#NotFunnyFacebook: Day of Action Against Facebook’s Rape-Joke Pages

About six weeks ago now, I blogged here about the proliferation of rape-joke pages on Facebook and the company’s refusal to remove them. Though Facebook has policies against hate-speech and threats of violence, a statement issued by Facebook to the BBC compared the rape humor to lewd pub jokes, stating: “Just as telling a rude joke won’t get you thrown out of your local pub, it won’t get you thrown off Facebook.” But activists are not backing down so easily.

Several major advertisers—including Sprint, Blackberry, and PBS—have already demanded that their ads be removed from any pages promoting rape and other forms of violence. Worldwide, petitions calling for the pages’ removal have received a total of over 200,000 signatures. Yet Facebook remains adamant that pages with titles such as, “Whats 10 inches and gets girls to have sex with me? my knife,” do not constitute hate speech.

That’s why the folks at Change.org have called for a day of action today, November 2, to turn up the pressure on Facebook. The call to action—distributed widely to bloggers and other feminist media—requests that supporters send repeated Twitter messages at Facebook including both the names of offending pages and a link to the Change.org petition, along with the tag #notfunnyfacebook.

A sample Tweet might read:

@facebook “Let’s have sex.. LOL jk i’m a rapist, were doing it wether you like or not” #notfunnyfacebook http://chn.ge/r9T2EV.

Activists are being requested to promote today’s campaign via any outlet available—including, of course, Facebook itself—in the hope of drawing enough public and media attention to convince Facebook to give in and remove the pages. So far, activists have been Tweeting up a storm. The petition, (which you can sign below), also calls for Facebook to update its terms of service in order to clarify specifically that any page condoning rape is a violation.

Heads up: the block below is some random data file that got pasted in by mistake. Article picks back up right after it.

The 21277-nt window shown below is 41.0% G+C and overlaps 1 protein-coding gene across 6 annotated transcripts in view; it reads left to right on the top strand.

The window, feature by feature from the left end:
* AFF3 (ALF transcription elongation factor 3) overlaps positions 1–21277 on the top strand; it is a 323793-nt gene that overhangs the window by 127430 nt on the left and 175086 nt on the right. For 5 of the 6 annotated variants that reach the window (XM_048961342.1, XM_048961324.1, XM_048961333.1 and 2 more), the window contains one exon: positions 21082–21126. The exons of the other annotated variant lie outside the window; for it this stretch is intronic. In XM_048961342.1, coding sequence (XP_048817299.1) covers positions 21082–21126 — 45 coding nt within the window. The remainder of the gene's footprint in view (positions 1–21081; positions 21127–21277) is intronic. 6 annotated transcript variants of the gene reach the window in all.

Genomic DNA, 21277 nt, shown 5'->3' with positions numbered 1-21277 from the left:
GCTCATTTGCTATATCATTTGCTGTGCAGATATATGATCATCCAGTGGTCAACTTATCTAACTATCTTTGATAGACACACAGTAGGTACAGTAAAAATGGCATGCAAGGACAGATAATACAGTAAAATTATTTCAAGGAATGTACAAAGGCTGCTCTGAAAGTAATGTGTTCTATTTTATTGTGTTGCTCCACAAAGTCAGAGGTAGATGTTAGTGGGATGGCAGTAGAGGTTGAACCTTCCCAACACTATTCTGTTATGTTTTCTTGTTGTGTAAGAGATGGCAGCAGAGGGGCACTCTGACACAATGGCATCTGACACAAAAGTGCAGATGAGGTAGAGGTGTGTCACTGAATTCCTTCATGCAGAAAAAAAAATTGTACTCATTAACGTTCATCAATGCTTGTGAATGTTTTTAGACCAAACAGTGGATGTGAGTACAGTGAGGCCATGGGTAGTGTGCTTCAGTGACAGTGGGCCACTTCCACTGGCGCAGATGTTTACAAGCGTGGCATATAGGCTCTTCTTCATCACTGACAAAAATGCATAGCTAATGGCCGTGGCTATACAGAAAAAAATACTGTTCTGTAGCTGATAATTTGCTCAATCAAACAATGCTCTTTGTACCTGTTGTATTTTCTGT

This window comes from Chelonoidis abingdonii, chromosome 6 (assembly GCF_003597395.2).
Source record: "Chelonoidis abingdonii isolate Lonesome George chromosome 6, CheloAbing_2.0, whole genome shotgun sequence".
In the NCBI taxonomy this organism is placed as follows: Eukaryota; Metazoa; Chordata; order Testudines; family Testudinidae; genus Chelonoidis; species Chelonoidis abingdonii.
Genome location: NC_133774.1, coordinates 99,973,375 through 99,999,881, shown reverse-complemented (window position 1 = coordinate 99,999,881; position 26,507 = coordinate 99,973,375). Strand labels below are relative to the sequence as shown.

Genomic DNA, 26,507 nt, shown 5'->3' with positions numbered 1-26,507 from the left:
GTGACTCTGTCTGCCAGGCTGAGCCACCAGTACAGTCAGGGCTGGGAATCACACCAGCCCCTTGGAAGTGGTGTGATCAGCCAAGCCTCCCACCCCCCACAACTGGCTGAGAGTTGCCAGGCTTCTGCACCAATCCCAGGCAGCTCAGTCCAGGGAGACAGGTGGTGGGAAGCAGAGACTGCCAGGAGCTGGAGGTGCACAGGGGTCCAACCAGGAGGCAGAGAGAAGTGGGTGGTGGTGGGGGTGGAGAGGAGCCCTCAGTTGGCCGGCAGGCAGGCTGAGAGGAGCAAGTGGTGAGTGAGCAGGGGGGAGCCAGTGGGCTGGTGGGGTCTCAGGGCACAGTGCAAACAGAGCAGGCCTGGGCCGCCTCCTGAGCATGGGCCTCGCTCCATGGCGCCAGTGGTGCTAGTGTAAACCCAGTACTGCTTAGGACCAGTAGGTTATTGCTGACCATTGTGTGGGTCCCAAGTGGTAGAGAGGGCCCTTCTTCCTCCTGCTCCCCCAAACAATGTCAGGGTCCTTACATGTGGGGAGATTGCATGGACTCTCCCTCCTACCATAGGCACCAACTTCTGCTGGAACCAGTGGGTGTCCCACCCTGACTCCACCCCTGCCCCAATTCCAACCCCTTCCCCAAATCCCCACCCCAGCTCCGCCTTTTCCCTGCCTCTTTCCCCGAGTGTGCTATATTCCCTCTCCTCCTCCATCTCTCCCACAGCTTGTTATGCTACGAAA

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While some who find the pages disgusting still argue that their deletion would be unreasonable censorship, it is worth pointing out that Facebook does routinely remove content it finds unacceptable, from anti-Semitic pages to photos of breastfeeding mothers. The question, in other words, is not whether Facebook is willing to engage in monitoring content, but rather what content is deemed serious enough to warrant action. And hopefully, this day of action will help convince the social media behemoth that sexual violence is, in fact, something worth taking seriously. To join in, send a #notfunnyfacebook Tweet of your own!


Angi Becker Stevens is a fiction writer whose work has appeared in many print and online literary magazines, in addition to being anthologized in Best of the Web 2010 and nominated for a Pushcart Prize. Her non-fiction has appeared online RH Reality Check, AlterNet, Common Dreams, and Socialist Worker. As a member of The Organization for a Free Society, she participates in a variety of activist work for social justice.